Everyone loves the hands-free convenience that Bluetooth enables — some people love it a little too much and insist on wearing their Bluetooth ear pieces every waking hour like they’re action heroes perpetually on the cusp of the next great adventure.
But that’s not the only ugliness of Bluetooth, which has been vulnerable to security exploitations since its inception. The earliest form of this was the Cabir worm, which is believed to have been the first wireless worm. It could transmit itself to mobile phones using the Symbian platform when those devices were turned on and in discoverable mode. While it wasn’t very harmful — it sent a message with the caribe.ss file attached; when downloaded the file displayed the word “Caribe” on the handset screen — it served as a wakeup call to the industry.
Bluetooth threats have evolved since those days, and while they aren’t extremely dangerous they can still be quite serious.
Bluejacking is basically Bluetooth spam. Bluetooth users can send what is essentially an e-business card to other Bluetooth users within a 30-foot radius of their device; if downloaded that e-card can add the contact to the now-infected user’s address book. That contact then can send messages to this infected device. And some Bluejackers make the spam delivery even more simple, putting the spam directly into the Blutooth device name so when the recipient receives a message that a new device tried to connect, the requesting device is identified by the smap message — “ ‘30% Off Name-Brand Prescriptions’ is trying to connect to your device,” for instance. Such attacks can be increased to a 300-plus-foot radius if the attacker is using a directional antenna and amplifier.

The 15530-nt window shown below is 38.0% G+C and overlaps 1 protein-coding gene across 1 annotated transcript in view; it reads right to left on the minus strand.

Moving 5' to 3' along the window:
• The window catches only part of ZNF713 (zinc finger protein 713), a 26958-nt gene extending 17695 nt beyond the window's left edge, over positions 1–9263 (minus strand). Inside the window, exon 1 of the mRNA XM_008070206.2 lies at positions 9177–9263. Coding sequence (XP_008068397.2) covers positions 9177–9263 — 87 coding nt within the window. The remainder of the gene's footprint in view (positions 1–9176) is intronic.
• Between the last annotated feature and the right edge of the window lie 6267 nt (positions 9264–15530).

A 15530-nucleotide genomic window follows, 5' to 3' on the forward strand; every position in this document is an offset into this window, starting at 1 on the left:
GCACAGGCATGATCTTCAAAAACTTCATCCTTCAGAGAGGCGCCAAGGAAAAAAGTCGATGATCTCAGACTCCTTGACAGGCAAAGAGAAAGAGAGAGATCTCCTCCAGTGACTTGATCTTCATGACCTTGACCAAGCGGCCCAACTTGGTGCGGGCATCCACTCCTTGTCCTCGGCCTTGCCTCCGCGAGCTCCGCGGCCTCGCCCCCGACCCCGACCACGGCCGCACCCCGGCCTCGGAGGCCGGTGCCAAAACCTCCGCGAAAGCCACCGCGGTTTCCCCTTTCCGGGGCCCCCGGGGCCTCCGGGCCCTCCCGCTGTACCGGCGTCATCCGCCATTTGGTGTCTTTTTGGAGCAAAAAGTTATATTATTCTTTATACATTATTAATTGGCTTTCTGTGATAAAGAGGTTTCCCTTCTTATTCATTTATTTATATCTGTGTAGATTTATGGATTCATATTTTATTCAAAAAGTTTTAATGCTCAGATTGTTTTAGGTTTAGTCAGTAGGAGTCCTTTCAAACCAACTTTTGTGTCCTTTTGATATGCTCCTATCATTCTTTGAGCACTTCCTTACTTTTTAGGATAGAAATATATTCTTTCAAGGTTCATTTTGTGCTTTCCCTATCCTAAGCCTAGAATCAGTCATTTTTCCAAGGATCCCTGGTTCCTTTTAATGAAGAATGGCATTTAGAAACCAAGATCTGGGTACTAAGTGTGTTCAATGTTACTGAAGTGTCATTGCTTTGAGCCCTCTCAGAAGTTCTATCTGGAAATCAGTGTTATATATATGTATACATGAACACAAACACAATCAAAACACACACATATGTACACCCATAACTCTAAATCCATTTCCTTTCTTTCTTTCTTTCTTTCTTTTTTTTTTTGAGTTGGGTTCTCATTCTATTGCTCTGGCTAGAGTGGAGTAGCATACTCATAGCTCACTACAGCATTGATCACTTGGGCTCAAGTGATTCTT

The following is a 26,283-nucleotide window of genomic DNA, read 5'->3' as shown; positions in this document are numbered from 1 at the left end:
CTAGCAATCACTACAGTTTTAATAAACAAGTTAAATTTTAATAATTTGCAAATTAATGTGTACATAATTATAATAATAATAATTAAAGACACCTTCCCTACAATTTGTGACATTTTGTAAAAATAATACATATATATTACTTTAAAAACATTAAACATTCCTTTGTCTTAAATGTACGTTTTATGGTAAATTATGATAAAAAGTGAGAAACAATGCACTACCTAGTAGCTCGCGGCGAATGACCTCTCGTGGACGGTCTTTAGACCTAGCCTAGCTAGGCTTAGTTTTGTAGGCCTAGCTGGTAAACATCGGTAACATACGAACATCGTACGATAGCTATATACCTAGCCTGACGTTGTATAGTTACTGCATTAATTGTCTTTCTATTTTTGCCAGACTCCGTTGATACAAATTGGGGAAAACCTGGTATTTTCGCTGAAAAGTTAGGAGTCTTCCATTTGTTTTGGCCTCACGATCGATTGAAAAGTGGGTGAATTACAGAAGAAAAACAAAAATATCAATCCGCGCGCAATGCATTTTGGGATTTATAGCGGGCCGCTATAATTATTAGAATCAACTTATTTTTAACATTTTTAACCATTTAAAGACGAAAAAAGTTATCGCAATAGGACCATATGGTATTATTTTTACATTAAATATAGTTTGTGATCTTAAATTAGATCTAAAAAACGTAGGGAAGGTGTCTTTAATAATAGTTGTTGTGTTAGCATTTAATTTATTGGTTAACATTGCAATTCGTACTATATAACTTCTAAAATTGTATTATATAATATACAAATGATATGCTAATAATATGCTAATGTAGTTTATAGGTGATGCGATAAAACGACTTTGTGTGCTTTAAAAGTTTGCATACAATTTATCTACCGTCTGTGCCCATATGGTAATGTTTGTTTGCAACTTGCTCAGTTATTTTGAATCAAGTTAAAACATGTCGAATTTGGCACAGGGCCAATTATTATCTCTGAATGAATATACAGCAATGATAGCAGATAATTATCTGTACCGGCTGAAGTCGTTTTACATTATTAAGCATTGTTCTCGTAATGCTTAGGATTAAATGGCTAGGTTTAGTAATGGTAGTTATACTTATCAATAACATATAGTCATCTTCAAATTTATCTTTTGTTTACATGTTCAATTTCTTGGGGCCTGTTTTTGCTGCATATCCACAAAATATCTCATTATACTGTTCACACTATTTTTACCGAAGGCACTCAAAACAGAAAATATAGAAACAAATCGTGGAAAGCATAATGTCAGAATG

The Car Whisperer is software that lets attackers send audio to, and receive audio from, a Bluetooth-enabled car stereo. This means that these attackers can listen to your calls and chime in, if they want to.
Bluebugging, is a bit more dangerous than the first two, allowing attackers to remotely access a user’s phone and use its features, including listening to calls, forwarding incoming calls, placing calls and sending text messages — and the user doesn’t realize what’s happening. This can result in expensive phone bills if its used to make premium or international calls.
Bluetooth attacks depend on exploiting the permission request/grant process that is the backbone of Bluetooth connectivity. Regardless of the security features on your device, the only way to completely prevent attackers from exploiting that permission request/grant process is to power off your device’s Bluetooth function when you’re not using it — not putting it into an invisible or undetectable mode, but completely turning it off (there are bad apps that can power your device back on, just one more reason overall app security is vital).
There are lots of battery management apps out there that will do this for you automatically: Tasker and Juice Defender and the NFC-enabled Sony SmartTag are among those that can do this for Android devices. Battery Doctor, Battery Life Pro and Battery are three that can do it for iOS.